ByRoute 15.2 Co. Longford (W) // Co. Mayo (N)

Mayo (Co. Mayo / Central)

Mayo (Magh Eó – “the plain of yew trees) (pop. 500), aka Mayo Abbey and Mayo of the Saxons, lies in the middle of the Plains of Mayo, and was formerly of such significance that Sir Henry Sidney‘s chose its name for County Mayo in his 1595 Composition of Connacht. (Photo by Colwynboy)

Mayo History

Saint Colman of Lindisfarne (c.605 – 675 AD), a native of the West of Ireland, was educated at the famous monastery established by Saint Columcille / Columba (d. 597 AD) on the island of Iona, which at the request of King Oswald of Northumbria (“North of the river Humber”) provided missionaries to convert the newly-settled Saxons of that region to Christianity. In 661 Ad he was appointed as the third abbot / bishop of Lindisfarne, an insular monastery established by his predecessor Aidan near the king’s castle at Bamburgh.


While monks from Iona had evangelised northern Britain in the traditions of the Celtic Church, Saint Augustine (d. 605 AD) had established Roman practices in southern England. Differences between the two traditions caused many disputes, which came to a head in 664 AD at the Synod of Whitby when a decision on the method of calculating the date of Easter was taken in favour of the English/Roman church. Colman, who had pleaded the Celtic cause, resigned as Bishop of Lindisfarne, and he and thirty Saxon monks and the large body of Irish monks then resident on Lindisfarne retreated to Iona, where they spent two years in prayer and contemplation before setting sail for Ireland.


Saint Colman and his followers founded a monastery on the island of Inishbofin, off the western coast, but conflict between the Irish and Saxon monks soon arose, so Colman brought the latter to the mainland and founded Magh Eó monastery. They were joined by more monks led by Gerald, the son of a Saxon prince and a follower of Colman, who with his three brothers and a large group of Picts had left Northumbria after the Synod at Whitby and eventually settled at Rosslee, where many had died from plague. Gerald was appointed as first abbot of the Magh Eomonastery, and Saint Colman returned to Inishbofin, where he died.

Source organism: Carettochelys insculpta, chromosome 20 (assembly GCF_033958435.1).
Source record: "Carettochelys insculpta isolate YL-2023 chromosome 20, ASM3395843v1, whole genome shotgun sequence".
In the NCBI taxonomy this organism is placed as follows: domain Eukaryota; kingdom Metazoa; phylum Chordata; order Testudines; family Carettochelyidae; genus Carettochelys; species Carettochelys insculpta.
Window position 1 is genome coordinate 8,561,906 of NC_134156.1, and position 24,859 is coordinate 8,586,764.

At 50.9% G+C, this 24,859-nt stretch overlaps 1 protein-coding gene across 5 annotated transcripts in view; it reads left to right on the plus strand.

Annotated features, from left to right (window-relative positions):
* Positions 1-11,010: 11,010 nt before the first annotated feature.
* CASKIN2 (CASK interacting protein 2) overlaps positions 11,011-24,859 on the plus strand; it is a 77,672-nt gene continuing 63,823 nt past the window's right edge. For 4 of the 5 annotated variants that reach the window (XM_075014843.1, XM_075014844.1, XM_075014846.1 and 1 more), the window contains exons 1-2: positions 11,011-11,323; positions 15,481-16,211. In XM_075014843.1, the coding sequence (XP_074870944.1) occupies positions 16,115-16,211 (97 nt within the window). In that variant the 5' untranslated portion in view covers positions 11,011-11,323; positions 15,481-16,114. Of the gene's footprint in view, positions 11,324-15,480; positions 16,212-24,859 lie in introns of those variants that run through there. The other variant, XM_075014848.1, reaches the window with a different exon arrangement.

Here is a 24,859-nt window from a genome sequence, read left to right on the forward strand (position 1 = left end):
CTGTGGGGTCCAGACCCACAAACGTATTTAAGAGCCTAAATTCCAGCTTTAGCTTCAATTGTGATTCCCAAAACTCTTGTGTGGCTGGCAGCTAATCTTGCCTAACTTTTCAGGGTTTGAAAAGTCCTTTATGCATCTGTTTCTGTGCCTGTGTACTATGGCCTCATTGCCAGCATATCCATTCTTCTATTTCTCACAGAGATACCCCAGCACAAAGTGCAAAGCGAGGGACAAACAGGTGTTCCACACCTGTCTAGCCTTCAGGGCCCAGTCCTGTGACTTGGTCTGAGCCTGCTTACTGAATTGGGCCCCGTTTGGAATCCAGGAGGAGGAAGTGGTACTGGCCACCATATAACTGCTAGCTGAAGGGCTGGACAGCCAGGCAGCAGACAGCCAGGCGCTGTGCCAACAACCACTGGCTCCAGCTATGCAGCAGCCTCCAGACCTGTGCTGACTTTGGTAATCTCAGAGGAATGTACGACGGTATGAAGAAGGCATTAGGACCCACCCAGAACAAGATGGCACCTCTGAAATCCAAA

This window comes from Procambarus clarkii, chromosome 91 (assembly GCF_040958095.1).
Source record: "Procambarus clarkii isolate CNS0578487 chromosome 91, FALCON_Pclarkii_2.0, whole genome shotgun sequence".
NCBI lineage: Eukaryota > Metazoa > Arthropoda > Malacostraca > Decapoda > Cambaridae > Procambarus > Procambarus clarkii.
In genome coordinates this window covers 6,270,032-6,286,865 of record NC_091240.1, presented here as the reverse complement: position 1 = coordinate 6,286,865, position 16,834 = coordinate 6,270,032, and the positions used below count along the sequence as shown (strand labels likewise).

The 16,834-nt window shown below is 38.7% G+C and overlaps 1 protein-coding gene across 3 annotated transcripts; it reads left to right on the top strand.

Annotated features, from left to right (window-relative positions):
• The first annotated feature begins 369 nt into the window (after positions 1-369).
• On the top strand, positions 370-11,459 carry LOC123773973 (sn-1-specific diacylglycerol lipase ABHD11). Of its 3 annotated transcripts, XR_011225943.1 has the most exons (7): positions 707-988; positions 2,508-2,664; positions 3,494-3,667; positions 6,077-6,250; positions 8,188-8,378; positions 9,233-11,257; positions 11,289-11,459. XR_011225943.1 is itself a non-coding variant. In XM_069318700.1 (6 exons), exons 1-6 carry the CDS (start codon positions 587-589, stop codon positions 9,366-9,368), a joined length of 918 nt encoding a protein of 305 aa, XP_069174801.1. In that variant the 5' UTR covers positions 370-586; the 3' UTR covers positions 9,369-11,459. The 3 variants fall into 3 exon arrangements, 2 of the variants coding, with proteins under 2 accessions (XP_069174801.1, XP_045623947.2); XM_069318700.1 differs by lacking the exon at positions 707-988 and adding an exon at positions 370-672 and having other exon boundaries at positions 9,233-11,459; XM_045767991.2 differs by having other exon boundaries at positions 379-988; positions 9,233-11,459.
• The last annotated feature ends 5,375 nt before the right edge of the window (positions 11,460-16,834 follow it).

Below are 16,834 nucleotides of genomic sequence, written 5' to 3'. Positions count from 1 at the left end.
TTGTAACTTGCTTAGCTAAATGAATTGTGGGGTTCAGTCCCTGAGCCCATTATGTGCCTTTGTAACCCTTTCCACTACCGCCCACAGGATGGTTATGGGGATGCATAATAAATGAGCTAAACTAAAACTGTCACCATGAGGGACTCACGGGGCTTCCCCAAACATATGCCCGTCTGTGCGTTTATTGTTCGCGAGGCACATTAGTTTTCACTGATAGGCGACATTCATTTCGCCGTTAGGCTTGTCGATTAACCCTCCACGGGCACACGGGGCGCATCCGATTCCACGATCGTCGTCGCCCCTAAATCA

The Maigh Eo monastery at grew quickly, and by 700 AD had become a famous seat of learning, known throughout Christendom as Mayo of the Saxons, maintaining its links with England for several centuries. The importance and size of the monastery is recorded in many chronicles, the most important being theEcclesiastical History of the English People, written by the Venerable Bede of Jarrow, and The Annals of Ulster.


Mayo became a diocese following the 1152 Synod of Kells, and soon after the 1169 Norman invasion the area came under the control of Maurice de Prendergast, whose main stronghold was at nearby Brize. A Norman town was founded, and c.1400 AD the site of the original monastery was used to erect an Augustinian Abbey, which survived until King Henry VIII‘s 1540 Dissolution of the Monasteries.


The Abbey was sacked during the reign of Queen Elizabeth I, but the town was still of sufficient size and importance to give its name to County Mayo. The diocese was merged with Tuam in 1630. Mass continued to be celebrated in the ruins of the Abbey during the Penal Law era.


Because of its size, state of preservation and place in the evolution of the early Christian Church in the British Isles, the area around Mayo Abbey village is considered by many experts to be one of the most important unexplored archaeological sites in Ireland, comparable to Armagh, Clonmacnoiseand Glendalough.


St Colman’s church (RC), built on the site of the Abbey and reusing much of the stone from the ruined monastery, was opened in 1845 and served the parish of Mayo & Rosslee until 1978 when a modern structure was erected in the village to the north of the monastic site. The architectural value of the C19th building as one of the few remaining pre-Famine church buildings in County Mayo have caused it to be re roofed and renovated.


A multi purpose resource centre was opened in 2000 with facilities including offices, function room with bar, heritage room, exhibition space and childcare services. It is named after the Roman Catholic Bishop Patrick O’Healy of Mayo, one of two Spanish-educated Franciscans tortured and executed in Kilmallock in 1579, the first Irish bishop to die for his faith.

The local Church of Ireland edifice retains an imposing tower, but is otherwise s roofless ruin, almost entirely blanketed with ivy. (We would welcome information about this building).

Mayo is


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